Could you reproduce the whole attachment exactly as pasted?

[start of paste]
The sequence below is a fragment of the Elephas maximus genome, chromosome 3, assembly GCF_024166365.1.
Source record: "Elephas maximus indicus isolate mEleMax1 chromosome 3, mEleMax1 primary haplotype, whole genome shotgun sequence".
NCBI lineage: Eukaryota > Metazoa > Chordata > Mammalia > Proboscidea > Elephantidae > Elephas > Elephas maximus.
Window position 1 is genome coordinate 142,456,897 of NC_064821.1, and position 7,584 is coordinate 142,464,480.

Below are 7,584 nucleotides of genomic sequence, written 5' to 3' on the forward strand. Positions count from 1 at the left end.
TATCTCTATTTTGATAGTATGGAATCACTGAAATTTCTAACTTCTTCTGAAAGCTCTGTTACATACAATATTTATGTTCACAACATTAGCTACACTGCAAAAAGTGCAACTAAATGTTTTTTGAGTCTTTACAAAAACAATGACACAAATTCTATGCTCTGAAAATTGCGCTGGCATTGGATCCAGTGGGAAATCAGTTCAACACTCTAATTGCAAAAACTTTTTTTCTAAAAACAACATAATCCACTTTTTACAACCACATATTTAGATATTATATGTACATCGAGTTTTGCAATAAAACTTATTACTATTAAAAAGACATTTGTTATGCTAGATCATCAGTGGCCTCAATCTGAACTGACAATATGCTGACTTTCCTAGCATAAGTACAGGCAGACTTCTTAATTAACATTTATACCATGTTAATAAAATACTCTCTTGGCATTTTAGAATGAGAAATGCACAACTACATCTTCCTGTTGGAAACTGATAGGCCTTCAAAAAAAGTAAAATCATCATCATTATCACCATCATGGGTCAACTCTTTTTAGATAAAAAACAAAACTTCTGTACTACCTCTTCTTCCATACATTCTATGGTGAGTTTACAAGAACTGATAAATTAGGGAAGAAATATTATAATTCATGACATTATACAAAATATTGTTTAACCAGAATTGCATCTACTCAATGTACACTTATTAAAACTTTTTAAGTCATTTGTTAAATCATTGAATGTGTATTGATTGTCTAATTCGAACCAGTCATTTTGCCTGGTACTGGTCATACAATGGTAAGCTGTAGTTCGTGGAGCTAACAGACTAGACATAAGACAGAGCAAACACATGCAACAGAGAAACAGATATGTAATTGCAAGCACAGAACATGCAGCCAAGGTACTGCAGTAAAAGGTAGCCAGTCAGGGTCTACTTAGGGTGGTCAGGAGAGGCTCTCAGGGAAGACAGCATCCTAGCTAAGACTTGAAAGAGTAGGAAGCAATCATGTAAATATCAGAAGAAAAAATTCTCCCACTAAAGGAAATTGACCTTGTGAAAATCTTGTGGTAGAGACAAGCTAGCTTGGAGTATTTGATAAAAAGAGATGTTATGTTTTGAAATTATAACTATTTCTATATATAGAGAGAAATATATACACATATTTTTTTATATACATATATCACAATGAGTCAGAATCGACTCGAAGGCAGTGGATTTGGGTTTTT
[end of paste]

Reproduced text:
The sequence below is a fragment of the Elephas maximus genome, chromosome 3, assembly GCF_024166365.1.
Source record: "Elephas maximus indicus isolate mEleMax1 chromosome 3, mEleMax1 primary haplotype, whole genome shotgun sequence".
NCBI lineage: Eukaryota > Metazoa > Chordata > Mammalia > Proboscidea > Elephantidae > Elephas > Elephas maximus.
Window position 1 is genome coordinate 142,456,897 of NC_064821.1, and position 7,584 is coordinate 142,464,480.

Below are 7,584 nucleotides of genomic sequence, written 5' to 3' on the forward strand. Positions count from 1 at the left end.
TATCTCTATTTTGATAGTATGGAATCACTGAAATTTCTAACTTCTTCTGAAAGCTCTGTTACATACAATATTTATGTTCACAACATTAGCTACACTGCAAAAAGTGCAACTAAATGTTTTTTGAGTCTTTACAAAAACAATGACACAAATTCTATGCTCTGAAAATTGCGCTGGCATTGGATCCAGTGGGAAATCAGTTCAACACTCTAATTGCAAAAACTTTTTTTCTAAAAACAACATAATCCACTTTTTACAACCACATATTTAGATATTATATGTACATCGAGTTTTGCAATAAAACTTATTACTATTAAAAAGACATTTGTTATGCTAGATCATCAGTGGCCTCAATCTGAACTGACAATATGCTGACTTTCCTAGCATAAGTACAGGCAGACTTCTTAATTAACATTTATACCATGTTAATAAAATACTCTCTTGGCATTTTAGAATGAGAAATGCACAACTACATCTTCCTGTTGGAAACTGATAGGCCTTCAAAAAAAGTAAAATCATCATCATTATCACCATCATGGGTCAACTCTTTTTAGATAAAAAACAAAACTTCTGTACTACCTCTTCTTCCATACATTCTATGGTGAGTTTACAAGAACTGATAAATTAGGGAAGAAATATTATAATTCATGACATTATACAAAATATTGTTTAACCAGAATTGCATCTACTCAATGTACACTTATTAAAACTTTTTAAGTCATTTGTTAAATCATTGAATGTGTATTGATTGTCTAATTCGAACCAGTCATTTTGCCTGGTACTGGTCATACAATGGTAAGCTGTAGTTCGTGGAGCTAACAGACTAGACATAAGACAGAGCAAACACATGCAACAGAGAAACAGATATGTAATTGCAAGCACAGAACATGCAGCCAAGGTACTGCAGTAAAAGGTAGCCAGTCAGGGTCTACTTAGGGTGGTCAGGAGAGGCTCTCAGGGAAGACAGCATCCTAGCTAAGACTTGAAAGAGTAGGAAGCAATCATGTAAATATCAGAAGAAAAAATTCTCCCACTAAAGGAAATTGACCTTGTGAAAATCTTGTGGTAGAGACAAGCTAGCTTGGAGTATTTGATAAAAAGAGATGTTATGTTTTGAAATTATAACTATTTCTATATATAGAGAGAAATATATACACATATTTTTTTATATACATATATCACAATGAGTCAGAATCGACTCGAAGGCAGTGGATTTGGGTTTTT